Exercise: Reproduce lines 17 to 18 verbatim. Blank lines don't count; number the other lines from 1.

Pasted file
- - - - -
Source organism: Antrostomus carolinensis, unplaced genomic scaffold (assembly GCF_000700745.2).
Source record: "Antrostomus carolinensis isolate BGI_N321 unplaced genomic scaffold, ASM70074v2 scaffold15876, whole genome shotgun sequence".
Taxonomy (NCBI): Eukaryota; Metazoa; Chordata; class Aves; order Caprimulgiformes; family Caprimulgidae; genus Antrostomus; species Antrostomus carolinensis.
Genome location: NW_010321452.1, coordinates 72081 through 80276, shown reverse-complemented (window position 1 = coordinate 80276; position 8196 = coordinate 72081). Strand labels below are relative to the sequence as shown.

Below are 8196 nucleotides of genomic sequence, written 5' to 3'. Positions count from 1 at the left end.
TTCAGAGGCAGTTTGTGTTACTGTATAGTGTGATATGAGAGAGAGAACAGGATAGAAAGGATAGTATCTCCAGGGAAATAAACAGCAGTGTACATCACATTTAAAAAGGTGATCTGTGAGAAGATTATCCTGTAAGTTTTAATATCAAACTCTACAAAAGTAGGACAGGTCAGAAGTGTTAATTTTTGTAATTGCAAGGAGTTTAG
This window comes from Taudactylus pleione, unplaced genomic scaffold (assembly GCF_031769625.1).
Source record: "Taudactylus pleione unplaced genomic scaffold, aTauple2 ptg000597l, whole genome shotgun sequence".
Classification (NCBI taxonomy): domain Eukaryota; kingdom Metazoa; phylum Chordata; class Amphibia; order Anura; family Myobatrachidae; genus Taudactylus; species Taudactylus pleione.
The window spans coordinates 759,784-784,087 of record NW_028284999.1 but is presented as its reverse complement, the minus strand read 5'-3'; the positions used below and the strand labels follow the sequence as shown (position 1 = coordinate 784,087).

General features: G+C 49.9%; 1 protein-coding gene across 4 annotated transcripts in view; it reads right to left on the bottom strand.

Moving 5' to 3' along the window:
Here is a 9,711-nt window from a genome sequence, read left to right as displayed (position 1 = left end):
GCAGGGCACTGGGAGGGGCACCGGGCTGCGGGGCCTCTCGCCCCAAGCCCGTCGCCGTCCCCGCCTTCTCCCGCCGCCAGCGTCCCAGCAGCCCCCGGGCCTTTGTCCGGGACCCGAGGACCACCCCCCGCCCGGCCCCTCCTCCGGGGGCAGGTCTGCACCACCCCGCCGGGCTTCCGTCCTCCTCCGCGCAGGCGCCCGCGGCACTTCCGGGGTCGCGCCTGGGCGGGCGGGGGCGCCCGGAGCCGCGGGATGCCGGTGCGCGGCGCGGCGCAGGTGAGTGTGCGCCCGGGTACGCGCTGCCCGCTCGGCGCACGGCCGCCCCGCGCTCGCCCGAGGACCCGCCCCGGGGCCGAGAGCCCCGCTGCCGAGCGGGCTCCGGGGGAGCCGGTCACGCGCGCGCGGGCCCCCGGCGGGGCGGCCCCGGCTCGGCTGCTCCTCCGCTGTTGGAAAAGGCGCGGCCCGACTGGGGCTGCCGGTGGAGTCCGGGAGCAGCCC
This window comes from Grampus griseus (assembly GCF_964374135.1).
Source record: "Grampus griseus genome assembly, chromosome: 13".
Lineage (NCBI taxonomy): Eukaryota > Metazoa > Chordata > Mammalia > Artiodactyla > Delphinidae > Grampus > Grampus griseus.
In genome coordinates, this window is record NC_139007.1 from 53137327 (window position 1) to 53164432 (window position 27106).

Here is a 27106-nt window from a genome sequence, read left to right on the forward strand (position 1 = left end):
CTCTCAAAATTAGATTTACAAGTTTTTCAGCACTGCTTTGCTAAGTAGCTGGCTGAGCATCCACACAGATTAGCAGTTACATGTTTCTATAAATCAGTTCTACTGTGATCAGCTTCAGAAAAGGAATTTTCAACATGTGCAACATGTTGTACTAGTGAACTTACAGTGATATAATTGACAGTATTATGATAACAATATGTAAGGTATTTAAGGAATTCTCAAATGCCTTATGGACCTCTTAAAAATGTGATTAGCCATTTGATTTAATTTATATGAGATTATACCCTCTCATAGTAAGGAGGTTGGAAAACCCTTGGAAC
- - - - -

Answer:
Lineage (NCBI taxonomy): Eukaryota > Metazoa > Chordata > Mammalia > Artiodactyla > Delphinidae > Grampus > Grampus griseus.
In genome coordinates, this window is record NC_139007.1 from 53137327 (window position 1) to 53164432 (window position 27106).